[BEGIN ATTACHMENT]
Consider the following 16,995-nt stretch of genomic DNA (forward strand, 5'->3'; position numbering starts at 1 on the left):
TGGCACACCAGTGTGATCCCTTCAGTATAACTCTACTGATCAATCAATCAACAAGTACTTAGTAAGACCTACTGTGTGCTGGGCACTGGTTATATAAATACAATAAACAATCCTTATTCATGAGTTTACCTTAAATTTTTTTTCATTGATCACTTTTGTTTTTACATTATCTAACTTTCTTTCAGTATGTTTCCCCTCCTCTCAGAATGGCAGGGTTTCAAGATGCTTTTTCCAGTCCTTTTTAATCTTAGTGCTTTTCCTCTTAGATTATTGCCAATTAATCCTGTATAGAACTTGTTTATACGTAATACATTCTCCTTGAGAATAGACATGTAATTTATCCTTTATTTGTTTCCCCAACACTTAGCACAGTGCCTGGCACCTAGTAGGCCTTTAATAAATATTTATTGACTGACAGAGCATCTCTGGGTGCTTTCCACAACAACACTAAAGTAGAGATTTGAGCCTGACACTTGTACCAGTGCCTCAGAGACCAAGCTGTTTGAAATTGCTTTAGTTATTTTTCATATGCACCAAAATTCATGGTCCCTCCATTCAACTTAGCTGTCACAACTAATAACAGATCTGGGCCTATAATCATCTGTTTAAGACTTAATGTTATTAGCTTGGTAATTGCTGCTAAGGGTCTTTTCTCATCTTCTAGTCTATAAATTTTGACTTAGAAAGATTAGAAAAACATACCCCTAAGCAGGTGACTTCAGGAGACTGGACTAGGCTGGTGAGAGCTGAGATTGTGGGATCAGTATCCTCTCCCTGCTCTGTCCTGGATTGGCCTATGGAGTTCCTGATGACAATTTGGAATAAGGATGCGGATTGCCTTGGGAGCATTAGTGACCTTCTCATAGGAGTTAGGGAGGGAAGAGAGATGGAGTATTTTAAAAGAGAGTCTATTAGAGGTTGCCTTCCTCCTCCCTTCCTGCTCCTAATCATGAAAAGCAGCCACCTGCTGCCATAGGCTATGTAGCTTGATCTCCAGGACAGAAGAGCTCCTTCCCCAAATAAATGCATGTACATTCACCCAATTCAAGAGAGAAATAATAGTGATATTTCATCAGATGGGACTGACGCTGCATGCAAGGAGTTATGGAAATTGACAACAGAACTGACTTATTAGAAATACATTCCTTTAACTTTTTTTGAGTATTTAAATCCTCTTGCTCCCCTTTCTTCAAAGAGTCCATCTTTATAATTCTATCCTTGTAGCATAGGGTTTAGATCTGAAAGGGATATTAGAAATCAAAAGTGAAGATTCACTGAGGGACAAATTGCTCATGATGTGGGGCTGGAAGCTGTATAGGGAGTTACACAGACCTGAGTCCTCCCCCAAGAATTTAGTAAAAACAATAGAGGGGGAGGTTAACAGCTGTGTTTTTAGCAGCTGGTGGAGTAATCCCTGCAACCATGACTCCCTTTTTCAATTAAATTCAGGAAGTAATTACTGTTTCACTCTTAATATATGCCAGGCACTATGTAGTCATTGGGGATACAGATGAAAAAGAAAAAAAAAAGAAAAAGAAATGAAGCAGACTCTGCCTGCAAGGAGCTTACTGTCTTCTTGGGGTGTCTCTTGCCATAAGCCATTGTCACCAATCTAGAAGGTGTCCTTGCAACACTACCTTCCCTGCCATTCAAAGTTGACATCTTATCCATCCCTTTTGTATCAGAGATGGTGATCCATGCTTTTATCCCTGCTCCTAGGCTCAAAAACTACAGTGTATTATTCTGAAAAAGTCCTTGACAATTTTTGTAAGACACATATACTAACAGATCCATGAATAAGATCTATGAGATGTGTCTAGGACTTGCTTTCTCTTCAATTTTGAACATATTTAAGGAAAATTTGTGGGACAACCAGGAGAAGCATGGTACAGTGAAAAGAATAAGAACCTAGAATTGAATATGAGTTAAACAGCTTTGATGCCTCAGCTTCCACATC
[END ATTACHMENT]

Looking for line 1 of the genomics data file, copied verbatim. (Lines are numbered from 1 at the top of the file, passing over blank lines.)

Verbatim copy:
Consider the following 16,995-nt stretch of genomic DNA (forward strand, 5'->3'; position numbering starts at 1 on the left):